SYCAMORE — The state of Ohio will add a gate and new lights at a railroad crossing in the village of Sycamore where a woman was killed this summer.
Representatives from Wheeling and Lake Erie Railway and the Ohio Rail Development Commission met with village officials Friday morning at the site of the crash on Ohio 67. Wheeling and Lake Erie Railway is the company that owns the railroad.
“We’re looking to improve safety for the traveling motorists and also the pedestrians that are out here,” said Tod Darfus, a grade crossing specialist and project manager with the Ohio Rail Development Commission. “We will be installing new lights and gates at no cost to the village. It’s a state program through the federal highway tax.
“In 12 months from now, you’ll be seeing a new set of lights and gates,” he added.
Shelly A. Cleveland, of Republic, was killed July 24 when a train slammed into her car while she was attempting to cross the tracks. She was 41 years old.
“Anytime we have a fatality in the state of Ohio, that takes the ranking of the particular crossing and moves it to the top of the list,” Darfus said. “So, out of the 6,000-plus public crossings, this one’s ranking probably in the top 100 after this fatality.”
A woman answering the phone at the Ohio Public Utilities Commission Rail Division office Friday afternoon said the accident that killed Cleveland is the only fatal crash at the crossing on record.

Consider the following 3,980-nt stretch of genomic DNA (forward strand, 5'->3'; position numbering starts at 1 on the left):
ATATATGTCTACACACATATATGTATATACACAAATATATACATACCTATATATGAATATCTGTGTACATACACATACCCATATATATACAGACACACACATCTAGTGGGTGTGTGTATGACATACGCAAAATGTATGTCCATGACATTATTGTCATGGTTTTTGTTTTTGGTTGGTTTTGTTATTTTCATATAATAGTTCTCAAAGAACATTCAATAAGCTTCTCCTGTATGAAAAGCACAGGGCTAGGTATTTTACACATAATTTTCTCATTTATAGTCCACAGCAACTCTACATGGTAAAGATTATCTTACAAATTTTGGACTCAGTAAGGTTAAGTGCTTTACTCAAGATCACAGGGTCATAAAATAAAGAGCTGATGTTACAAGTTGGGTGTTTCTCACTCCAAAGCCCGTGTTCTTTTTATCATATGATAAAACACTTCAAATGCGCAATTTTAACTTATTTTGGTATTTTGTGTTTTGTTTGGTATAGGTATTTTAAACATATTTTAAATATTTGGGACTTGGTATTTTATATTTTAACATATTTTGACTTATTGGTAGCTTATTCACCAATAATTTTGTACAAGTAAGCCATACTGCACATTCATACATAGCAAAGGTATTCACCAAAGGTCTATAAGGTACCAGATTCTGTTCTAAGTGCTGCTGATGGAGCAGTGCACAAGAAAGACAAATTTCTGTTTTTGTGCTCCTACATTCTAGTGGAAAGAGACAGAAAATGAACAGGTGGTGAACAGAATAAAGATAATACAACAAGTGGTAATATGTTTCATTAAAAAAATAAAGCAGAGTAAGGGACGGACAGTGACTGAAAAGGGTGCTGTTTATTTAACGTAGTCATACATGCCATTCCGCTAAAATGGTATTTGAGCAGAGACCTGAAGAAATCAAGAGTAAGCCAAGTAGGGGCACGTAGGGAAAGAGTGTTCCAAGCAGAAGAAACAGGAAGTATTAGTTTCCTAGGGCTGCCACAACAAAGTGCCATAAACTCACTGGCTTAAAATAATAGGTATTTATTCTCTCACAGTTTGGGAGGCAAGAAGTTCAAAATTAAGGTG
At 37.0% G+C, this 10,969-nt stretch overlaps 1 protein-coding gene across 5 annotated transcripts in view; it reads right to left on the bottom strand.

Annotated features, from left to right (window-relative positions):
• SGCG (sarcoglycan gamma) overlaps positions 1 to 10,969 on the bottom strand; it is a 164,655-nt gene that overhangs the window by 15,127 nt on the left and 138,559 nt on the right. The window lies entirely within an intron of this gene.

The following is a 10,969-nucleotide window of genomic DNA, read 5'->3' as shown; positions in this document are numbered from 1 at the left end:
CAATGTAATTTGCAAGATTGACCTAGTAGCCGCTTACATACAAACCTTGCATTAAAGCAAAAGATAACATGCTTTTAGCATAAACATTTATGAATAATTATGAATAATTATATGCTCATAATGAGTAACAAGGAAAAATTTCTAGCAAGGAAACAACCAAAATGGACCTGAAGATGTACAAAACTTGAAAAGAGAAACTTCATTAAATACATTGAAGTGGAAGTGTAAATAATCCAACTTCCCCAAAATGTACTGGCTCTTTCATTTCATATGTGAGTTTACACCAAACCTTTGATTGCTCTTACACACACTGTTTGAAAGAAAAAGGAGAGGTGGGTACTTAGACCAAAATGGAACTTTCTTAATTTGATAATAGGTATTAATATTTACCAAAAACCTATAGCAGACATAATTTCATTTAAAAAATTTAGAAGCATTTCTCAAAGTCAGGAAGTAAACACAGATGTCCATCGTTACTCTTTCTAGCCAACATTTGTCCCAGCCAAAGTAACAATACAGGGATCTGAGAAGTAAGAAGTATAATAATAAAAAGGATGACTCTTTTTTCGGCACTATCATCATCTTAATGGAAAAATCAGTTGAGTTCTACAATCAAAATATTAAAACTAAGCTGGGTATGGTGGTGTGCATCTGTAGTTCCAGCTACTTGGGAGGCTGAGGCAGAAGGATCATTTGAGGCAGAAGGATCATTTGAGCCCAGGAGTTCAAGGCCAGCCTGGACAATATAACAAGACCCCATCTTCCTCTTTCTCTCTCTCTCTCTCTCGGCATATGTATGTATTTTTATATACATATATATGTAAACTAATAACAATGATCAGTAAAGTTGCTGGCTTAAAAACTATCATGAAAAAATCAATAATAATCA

Gates will be placed 15 feet away from the railroad tracks to stop traffic approaching from both directions. New automatic flashing lights and bells also will be added. Railroad officials said the new technology will detect a train that is 2,000 feet away from the crossing and activate the gates, lights and bell. With homes located near the tracks, the bell only will sound until the gates are in a horizontal position.
Darfus estimates the project will cost between $200,00 and $250,000.
The village will paint stop bars on the street to direct traffic approaching the railroad tracks to stop. The village also will trim trees near the tracks that may impede the view of drivers, especially those in semi trucks.
“Anything that helps the people who travel through the village is a good thing,” Sycamore Village Solicitor Jim Gucker said.
By CHANDA NEELY